The Magazine


The Moral World of the Caped Crusaders

Oct 12, 1998, Vol. 4, No. 05 • By MARK GAUVREAU JUDGE
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In a recent interview in Rolling Stone -- part of the pre-publication hoopla for the much-anticipated A Man in Full, his first novel since the 1988 Bonfire of the Vanities -- Tom Wolfe bemoaned the state of contemporary American fiction. With only a few exceptions, he declared, fiction writers are still sunk in the liberal, touchy-feely, every-protagonist an-abuse-survivor quagmire they fell into during the 1980s. Hardly anyone, Wolfe griped, is getting his hands dirty these days with the Big Questions: love, death, redemption, religion, morality, and truth.

He's right, of course, that much American literature remains myopic and self-referential. But there are some people who are trying to explore big questions. And they're doing it in books openly hostile to the moral relativism of modern liberalism that Wolfe has so often exposed in his own writing. The only problem -- and the reason Tom Wolfe may not have noticed them -- is that their books are comic books: The new generation of draftsmen and authors writing the latest installments of Superman, Batman, and their modern successors form the first sizable group of American storytellers to try once again to present moral tales in a smart, compelling, and literate way.

Comic books derived from the marriage of newspaper comic strips and the cheap adolescent adventure magazines known as "pulps." The first popular newspaper strip was Richard F. Outcault's "The Yellow Kid," a clever satire of urban life, which debuted in 1896 in William Randolph Hearst's New York Journal. The success of "The Yellow Kid" quickly led to the appearance of other strips, aimed far more at adults than children. George Herriman's "Krazy Kat," an almost Dadaist strip that first appeared in 1911, was a favorite of Woodrow Wilson's. Winsor McCay's "Little Nemo in Slumberland," which ran from 1905 to 1911, was a series of art nouveau fantasy sketches relating the adventures of a boy lost in a world of dreamscapes.

The same year that "The Yellow Kid" appeared, the publisher Frank Munsey began to print his new magazine, Argosy, on cheap, "wood-pulp" paper. Combining adventure and action stories for a young audience, Munsey and his rival publishers discovered such classic pulp authors as Max Brand, Dashiell Hammett, Ray Bradbury, and Edgar Rice Burroughs, the creator of Tarzan.

The pulps and the comic strips came together in 1933, when two Eastern Color Printing salesmen, Harry Wildenberg and M. C. Gaines, formed the notion of printing comic strips in the pulp-magazine format. The new comic books of the 1930s were aimed almost entirely at adolescents -- offering the derring-do of such stock characters as Dick Tracy, Tarzan, and Flash Gordon. By the onset of World War II, comic books had become what most people still think of them as: the superheroic adventures of such morally spotless, lantern-jawed protagonists as Batman, Superman, and Captain America (who all arrived around the same time as the war), waging a never-ending battle against urban crime.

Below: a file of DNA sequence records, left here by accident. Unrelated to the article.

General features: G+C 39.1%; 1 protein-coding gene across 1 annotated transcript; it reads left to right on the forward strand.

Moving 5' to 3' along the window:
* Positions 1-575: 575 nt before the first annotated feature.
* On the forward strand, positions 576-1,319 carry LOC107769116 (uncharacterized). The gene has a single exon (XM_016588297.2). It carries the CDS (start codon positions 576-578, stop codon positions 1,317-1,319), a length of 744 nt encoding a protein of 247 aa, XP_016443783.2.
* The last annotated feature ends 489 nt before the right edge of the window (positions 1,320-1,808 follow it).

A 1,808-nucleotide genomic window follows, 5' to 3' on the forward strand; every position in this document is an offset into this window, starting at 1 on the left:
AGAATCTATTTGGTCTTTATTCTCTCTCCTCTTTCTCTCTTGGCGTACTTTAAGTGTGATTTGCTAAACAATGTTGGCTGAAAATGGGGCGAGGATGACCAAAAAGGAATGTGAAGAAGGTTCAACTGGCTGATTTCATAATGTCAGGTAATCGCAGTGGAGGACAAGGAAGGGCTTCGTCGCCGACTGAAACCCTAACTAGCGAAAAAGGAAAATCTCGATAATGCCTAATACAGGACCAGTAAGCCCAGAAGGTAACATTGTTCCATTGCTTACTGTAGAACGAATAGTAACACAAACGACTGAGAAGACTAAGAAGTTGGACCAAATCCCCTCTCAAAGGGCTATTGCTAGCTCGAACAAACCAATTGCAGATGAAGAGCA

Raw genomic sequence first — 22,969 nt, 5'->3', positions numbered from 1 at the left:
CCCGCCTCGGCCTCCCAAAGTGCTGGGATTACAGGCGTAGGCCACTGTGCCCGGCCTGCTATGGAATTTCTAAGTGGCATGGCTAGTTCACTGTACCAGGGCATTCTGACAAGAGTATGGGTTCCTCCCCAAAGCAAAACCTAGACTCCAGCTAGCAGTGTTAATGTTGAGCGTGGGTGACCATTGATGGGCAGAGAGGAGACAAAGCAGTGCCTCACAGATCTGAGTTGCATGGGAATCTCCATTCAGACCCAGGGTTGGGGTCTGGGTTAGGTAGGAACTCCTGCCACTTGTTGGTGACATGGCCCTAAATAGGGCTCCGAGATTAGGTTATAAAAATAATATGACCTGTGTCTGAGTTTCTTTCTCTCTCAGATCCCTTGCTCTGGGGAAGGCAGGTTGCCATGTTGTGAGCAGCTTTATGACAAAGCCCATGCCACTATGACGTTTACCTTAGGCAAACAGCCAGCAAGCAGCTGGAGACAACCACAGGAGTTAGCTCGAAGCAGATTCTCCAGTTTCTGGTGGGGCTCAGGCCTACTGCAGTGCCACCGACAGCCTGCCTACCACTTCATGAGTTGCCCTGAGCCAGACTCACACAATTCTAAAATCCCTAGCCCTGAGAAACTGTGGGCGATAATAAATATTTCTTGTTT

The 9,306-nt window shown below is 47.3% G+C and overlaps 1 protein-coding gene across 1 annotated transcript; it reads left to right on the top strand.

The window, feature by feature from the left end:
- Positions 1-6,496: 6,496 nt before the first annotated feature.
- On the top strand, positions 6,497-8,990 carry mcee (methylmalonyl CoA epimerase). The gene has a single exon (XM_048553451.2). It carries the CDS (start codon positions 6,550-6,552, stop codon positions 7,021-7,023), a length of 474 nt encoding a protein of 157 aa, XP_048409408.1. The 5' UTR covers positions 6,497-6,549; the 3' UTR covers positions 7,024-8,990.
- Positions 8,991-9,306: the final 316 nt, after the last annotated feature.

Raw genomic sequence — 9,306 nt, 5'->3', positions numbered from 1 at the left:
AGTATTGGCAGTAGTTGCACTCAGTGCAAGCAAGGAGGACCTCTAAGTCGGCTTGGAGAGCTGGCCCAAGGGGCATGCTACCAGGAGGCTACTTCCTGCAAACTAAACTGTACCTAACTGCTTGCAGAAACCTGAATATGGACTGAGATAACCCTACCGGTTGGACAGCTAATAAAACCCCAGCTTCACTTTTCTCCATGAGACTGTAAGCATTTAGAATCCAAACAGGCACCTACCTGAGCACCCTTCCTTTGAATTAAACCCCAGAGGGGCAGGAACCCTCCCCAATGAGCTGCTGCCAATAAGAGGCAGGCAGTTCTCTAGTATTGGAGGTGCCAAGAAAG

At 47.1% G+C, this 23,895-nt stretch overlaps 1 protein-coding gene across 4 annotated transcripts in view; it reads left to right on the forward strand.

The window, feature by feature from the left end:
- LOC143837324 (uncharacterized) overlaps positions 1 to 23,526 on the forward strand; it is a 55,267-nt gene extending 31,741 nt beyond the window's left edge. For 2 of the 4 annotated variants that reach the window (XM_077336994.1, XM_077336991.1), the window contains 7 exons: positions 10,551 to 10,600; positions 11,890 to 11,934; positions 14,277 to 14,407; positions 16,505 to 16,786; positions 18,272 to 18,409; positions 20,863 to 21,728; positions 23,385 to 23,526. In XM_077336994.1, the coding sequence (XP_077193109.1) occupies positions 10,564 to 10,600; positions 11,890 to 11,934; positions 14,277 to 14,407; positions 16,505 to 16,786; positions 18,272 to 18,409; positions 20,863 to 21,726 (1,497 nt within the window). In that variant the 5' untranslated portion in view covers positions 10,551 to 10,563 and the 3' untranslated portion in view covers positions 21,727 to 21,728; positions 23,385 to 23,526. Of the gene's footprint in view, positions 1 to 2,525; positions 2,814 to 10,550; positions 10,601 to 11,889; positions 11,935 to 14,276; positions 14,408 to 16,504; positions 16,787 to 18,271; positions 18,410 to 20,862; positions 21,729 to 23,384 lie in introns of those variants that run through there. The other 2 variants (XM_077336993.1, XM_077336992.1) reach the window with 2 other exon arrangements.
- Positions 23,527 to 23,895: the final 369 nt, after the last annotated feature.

In the first decade after the war, however, the tales of the superheroes were joined by a darker breed of "funny books" as a new company, EC Comics, began publishing risque horror and crime stories -- featuring, under titles like Haunt of Fear and The Vault of Horror, zombies and mad scientists holding voluptuous women hostage in ruined castles. (EC Comics also published a tiny, start-up humor magazine called Mad.)

These new comics were considered dangerous enough to warrant the hearings begun in 1954 by the Senate Subcommittee to Investigate Juvenile Delinquency. The hearings were prompted primarily by the publication of Seduction of the Innocent, a book by New York psychiatrist Fredric Wertham that claimed a direct link between comics and juvenile delinquency. Wertham went after not only the EC Comics sludge but the mainstream heroes, claiming that Batman's relation with Robin was homosexual: "If Batman were in the State Department he would be dismissed." Comics, Wertham concluded, "arouse in children fantasies of sadistic joy in seeing other people punished over and over again while you yourself remain immune. We have called it the Superman complex."

Nothing much came of the Senate's hearings, and historians tend to dismiss Wertham as a crank and a right-wing nut. But the source of his fire was in fact leftist rather than conservative. Influenced by the Frankfurt School of social theory -- a mix of Marxist and Freudian theory -- he was one of a long line of social critics denouncing popular American culture from the left.